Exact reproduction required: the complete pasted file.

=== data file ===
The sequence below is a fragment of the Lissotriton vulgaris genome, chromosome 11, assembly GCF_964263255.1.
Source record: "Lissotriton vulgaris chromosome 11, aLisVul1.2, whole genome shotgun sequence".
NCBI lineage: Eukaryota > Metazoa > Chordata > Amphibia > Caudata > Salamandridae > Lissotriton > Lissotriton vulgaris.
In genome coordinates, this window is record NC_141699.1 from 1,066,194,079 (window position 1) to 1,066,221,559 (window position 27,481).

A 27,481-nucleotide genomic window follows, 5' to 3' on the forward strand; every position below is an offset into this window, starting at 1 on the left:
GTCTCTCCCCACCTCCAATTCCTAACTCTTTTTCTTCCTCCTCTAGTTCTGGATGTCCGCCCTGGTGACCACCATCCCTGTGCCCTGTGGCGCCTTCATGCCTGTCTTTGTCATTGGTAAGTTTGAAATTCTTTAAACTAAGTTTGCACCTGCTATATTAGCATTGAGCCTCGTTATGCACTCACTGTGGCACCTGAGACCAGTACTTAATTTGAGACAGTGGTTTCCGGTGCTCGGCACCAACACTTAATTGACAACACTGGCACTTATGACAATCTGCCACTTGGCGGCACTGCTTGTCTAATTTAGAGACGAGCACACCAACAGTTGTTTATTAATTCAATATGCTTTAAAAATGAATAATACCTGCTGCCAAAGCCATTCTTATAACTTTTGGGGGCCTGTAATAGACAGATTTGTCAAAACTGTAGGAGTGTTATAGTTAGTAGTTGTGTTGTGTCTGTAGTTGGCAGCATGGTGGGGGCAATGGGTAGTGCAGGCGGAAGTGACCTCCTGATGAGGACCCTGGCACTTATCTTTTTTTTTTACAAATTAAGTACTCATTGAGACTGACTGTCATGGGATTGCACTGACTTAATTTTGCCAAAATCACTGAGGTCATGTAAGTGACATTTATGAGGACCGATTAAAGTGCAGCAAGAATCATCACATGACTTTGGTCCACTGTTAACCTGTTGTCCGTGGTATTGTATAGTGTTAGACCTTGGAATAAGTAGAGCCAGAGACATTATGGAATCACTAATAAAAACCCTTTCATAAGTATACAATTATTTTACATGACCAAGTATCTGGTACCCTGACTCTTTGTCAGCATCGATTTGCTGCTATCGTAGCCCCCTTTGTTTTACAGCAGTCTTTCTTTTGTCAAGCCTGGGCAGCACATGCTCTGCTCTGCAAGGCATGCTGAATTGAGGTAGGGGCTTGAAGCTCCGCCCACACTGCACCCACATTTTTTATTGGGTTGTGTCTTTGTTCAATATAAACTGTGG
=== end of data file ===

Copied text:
The sequence below is a fragment of the Lissotriton vulgaris genome, chromosome 11, assembly GCF_964263255.1.
Source record: "Lissotriton vulgaris chromosome 11, aLisVul1.2, whole genome shotgun sequence".
NCBI lineage: Eukaryota > Metazoa > Chordata > Amphibia > Caudata > Salamandridae > Lissotriton > Lissotriton vulgaris.
In genome coordinates, this window is record NC_141699.1 from 1,066,194,079 (window position 1) to 1,066,221,559 (window position 27,481).

A 27,481-nucleotide genomic window follows, 5' to 3' on the forward strand; every position below is an offset into this window, starting at 1 on the left:
GTCTCTCCCCACCTCCAATTCCTAACTCTTTTTCTTCCTCCTCTAGTTCTGGATGTCCGCCCTGGTGACCACCATCCCTGTGCCCTGTGGCGCCTTCATGCCTGTCTTTGTCATTGGTAAGTTTGAAATTCTTTAAACTAAGTTTGCACCTGCTATATTAGCATTGAGCCTCGTTATGCACTCACTGTGGCACCTGAGACCAGTACTTAATTTGAGACAGTGGTTTCCGGTGCTCGGCACCAACACTTAATTGACAACACTGGCACTTATGACAATCTGCCACTTGGCGGCACTGCTTGTCTAATTTAGAGACGAGCACACCAACAGTTGTTTATTAATTCAATATGCTTTAAAAATGAATAATACCTGCTGCCAAAGCCATTCTTATAACTTTTGGGGGCCTGTAATAGACAGATTTGTCAAAACTGTAGGAGTGTTATAGTTAGTAGTTGTGTTGTGTCTGTAGTTGGCAGCATGGTGGGGGCAATGGGTAGTGCAGGCGGAAGTGACCTCCTGATGAGGACCCTGGCACTTATCTTTTTTTTTTACAAATTAAGTACTCATTGAGACTGACTGTCATGGGATTGCACTGACTTAATTTTGCCAAAATCACTGAGGTCATGTAAGTGACATTTATGAGGACCGATTAAAGTGCAGCAAGAATCATCACATGACTTTGGTCCACTGTTAACCTGTTGTCCGTGGTATTGTATAGTGTTAGACCTTGGAATAAGTAGAGCCAGAGACATTATGGAATCACTAATAAAAACCCTTTCATAAGTATACAATTATTTTACATGACCAAGTATCTGGTACCCTGACTCTTTGTCAGCATCGATTTGCTGCTATCGTAGCCCCCTTTGTTTTACAGCAGTCTTTCTTTTGTCAAGCCTGGGCAGCACATGCTCTGCTCTGCAAGGCATGCTGAATTGAGGTAGGGGCTTGAAGCTCCGCCCACACTGCACCCACATTTTTTATTGGGTTGTGTCTTTGTTCAATATAAACTGTGG